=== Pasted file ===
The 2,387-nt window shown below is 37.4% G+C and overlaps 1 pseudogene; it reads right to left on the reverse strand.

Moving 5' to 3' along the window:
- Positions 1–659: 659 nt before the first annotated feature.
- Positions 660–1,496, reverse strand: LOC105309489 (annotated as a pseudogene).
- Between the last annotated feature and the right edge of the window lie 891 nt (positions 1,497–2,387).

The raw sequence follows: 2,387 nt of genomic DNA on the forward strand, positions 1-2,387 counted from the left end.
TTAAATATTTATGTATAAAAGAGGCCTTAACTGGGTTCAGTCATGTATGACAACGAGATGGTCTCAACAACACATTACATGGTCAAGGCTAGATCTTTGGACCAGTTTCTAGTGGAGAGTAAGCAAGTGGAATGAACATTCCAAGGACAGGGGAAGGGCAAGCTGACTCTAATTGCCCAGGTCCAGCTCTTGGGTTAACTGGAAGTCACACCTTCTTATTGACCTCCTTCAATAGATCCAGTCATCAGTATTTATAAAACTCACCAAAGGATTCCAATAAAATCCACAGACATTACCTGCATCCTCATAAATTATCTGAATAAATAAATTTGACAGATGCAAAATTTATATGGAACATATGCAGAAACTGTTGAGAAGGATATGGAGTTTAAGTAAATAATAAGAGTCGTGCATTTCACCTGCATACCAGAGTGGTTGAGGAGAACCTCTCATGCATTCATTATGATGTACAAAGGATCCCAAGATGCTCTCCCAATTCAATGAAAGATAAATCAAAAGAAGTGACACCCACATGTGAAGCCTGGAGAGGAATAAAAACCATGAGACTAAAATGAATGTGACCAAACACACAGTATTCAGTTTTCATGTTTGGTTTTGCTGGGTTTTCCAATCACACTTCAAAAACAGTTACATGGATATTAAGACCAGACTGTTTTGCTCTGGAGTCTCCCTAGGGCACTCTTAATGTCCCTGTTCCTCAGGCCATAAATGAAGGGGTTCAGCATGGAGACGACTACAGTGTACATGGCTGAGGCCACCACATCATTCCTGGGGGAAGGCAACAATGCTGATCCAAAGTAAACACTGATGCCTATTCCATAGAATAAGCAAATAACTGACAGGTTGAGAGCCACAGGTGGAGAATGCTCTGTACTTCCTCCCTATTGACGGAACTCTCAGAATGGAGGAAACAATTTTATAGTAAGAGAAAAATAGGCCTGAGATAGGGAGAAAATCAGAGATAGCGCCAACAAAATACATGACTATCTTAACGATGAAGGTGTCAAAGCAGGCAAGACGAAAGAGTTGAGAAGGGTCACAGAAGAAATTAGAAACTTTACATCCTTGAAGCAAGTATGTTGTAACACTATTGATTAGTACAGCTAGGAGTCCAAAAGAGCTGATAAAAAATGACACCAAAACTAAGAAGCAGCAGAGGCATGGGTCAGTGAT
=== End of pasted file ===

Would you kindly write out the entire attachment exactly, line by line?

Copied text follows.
The 2,387-nt window shown below is 37.4% G+C and overlaps 1 pseudogene; it reads right to left on the reverse strand.

Moving 5' to 3' along the window:
- Positions 1–659: 659 nt before the first annotated feature.
- Positions 660–1,496, reverse strand: LOC105309489 (annotated as a pseudogene).
- Between the last annotated feature and the right edge of the window lie 891 nt (positions 1,497–2,387).

The raw sequence follows: 2,387 nt of genomic DNA on the forward strand, positions 1-2,387 counted from the left end.
TTAAATATTTATGTATAAAAGAGGCCTTAACTGGGTTCAGTCATGTATGACAACGAGATGGTCTCAACAACACATTACATGGTCAAGGCTAGATCTTTGGACCAGTTTCTAGTGGAGAGTAAGCAAGTGGAATGAACATTCCAAGGACAGGGGAAGGGCAAGCTGACTCTAATTGCCCAGGTCCAGCTCTTGGGTTAACTGGAAGTCACACCTTCTTATTGACCTCCTTCAATAGATCCAGTCATCAGTATTTATAAAACTCACCAAAGGATTCCAATAAAATCCACAGACATTACCTGCATCCTCATAAATTATCTGAATAAATAAATTTGACAGATGCAAAATTTATATGGAACATATGCAGAAACTGTTGAGAAGGATATGGAGTTTAAGTAAATAATAAGAGTCGTGCATTTCACCTGCATACCAGAGTGGTTGAGGAGAACCTCTCATGCATTCATTATGATGTACAAAGGATCCCAAGATGCTCTCCCAATTCAATGAAAGATAAATCAAAAGAAGTGACACCCACATGTGAAGCCTGGAGAGGAATAAAAACCATGAGACTAAAATGAATGTGACCAAACACACAGTATTCAGTTTTCATGTTTGGTTTTGCTGGGTTTTCCAATCACACTTCAAAAACAGTTACATGGATATTAAGACCAGACTGTTTTGCTCTGGAGTCTCCCTAGGGCACTCTTAATGTCCCTGTTCCTCAGGCCATAAATGAAGGGGTTCAGCATGGAGACGACTACAGTGTACATGGCTGAGGCCACCACATCATTCCTGGGGGAAGGCAACAATGCTGATCCAAAGTAAACACTGATGCCTATTCCATAGAATAAGCAAATAACTGACAGGTTGAGAGCCACAGGTGGAGAATGCTCTGTACTTCCTCCCTATTGACGGAACTCTCAGAATGGAGGAAACAATTTTATAGTAAGAGAAAAATAGGCCTGAGATAGGGAGAAAATCAGAGATAGCGCCAACAAAATACATGACTATCTTAACGATGAAGGTGTCAAAGCAGGCAAGACGAAAGAGTTGAGAAGGGTCACAGAAGAAATTAGAAACTTTACATCCTTGAAGCAAGTATGTTGTAACACTATTGATTAGTACAGCTAGGAGTCCAAAAGAGCTGATAAAAAATGACACCAAAACTAAGAAGCAGCAGAGGCATGGGTCAGTGAT